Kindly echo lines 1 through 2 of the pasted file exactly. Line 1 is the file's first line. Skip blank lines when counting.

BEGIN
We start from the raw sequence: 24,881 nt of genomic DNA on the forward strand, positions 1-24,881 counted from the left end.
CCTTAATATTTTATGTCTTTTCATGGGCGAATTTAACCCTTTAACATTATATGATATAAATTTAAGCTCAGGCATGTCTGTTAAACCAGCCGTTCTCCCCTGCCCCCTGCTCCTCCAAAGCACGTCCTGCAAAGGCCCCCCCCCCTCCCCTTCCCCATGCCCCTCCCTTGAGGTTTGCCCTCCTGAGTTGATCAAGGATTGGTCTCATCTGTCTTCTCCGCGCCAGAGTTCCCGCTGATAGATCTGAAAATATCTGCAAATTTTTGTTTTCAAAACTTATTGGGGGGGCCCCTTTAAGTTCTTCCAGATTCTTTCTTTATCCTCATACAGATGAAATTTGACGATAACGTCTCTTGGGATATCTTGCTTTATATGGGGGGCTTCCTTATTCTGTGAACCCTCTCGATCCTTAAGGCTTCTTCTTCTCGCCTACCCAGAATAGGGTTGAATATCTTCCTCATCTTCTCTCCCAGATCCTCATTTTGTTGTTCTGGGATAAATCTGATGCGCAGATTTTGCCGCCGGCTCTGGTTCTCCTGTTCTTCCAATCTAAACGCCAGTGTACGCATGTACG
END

We start from the raw sequence: 24,881 nt of genomic DNA on the forward strand, positions 1-24,881 counted from the left end.
CCTTAATATTTTATGTCTTTTCATGGGCGAATTTAACCCTTTAACATTATATGATATAAATTTAAGCTCAGGCATGTCTGTTAAACCAGCCGTTCTCCCCTGCCCCCTGCTCCTCCAAAGCACGTCCTGCAAAGGCCCCCCCCCCTCCCCTTCCCCATGCCCCTCCCTTGAGGTTTGCCCTCCTGAGTTGATCAAGGATTGGTCTCATCTGTCTTCTCCGCGCCAGAGTTCCCGCTGATAGATCTGAAAATATCTGCAAATTTTTGTTTTCAAAACTTATTGGGGGGGCCCCTTTAAGTTCTTCCAGATTCTTTCTTTATCCTCATACAGATGAAATTTGACGATAACGTCTCTTGGGATATCTTGCTTTATATGGGGGGCTTCCTTATTCTGTGAACCCTCTCGATCCTTAAGGCTTCTTCTTCTCGCCTACCCAGAATAGGGTTGAATATCTTCCTCATCTTCTCTCCCAGATCCTCATTTTGTTGTTCTGGGATAAATCTGATGCGCAGATTTTGCCGCCGGCTCTGGTTCTCCTGTTCTTCCAATCTAAACGCCAGTGTACGCATGTACG